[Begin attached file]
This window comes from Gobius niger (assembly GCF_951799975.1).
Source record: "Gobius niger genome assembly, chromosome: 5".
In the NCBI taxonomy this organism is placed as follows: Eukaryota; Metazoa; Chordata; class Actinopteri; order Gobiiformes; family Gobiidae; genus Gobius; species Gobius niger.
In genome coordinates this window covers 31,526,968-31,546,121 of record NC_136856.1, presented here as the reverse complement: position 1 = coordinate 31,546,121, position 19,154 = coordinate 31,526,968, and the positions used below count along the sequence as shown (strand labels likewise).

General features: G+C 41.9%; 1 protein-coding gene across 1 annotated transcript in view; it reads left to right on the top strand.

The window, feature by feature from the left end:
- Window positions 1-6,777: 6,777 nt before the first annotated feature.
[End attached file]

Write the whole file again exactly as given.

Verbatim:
This window comes from Gobius niger (assembly GCF_951799975.1).
Source record: "Gobius niger genome assembly, chromosome: 5".
In the NCBI taxonomy this organism is placed as follows: Eukaryota; Metazoa; Chordata; class Actinopteri; order Gobiiformes; family Gobiidae; genus Gobius; species Gobius niger.
In genome coordinates this window covers 31,526,968-31,546,121 of record NC_136856.1, presented here as the reverse complement: position 1 = coordinate 31,546,121, position 19,154 = coordinate 31,526,968, and the positions used below count along the sequence as shown (strand labels likewise).

General features: G+C 41.9%; 1 protein-coding gene across 1 annotated transcript in view; it reads left to right on the top strand.

The window, feature by feature from the left end:
- Window positions 1-6,777: 6,777 nt before the first annotated feature.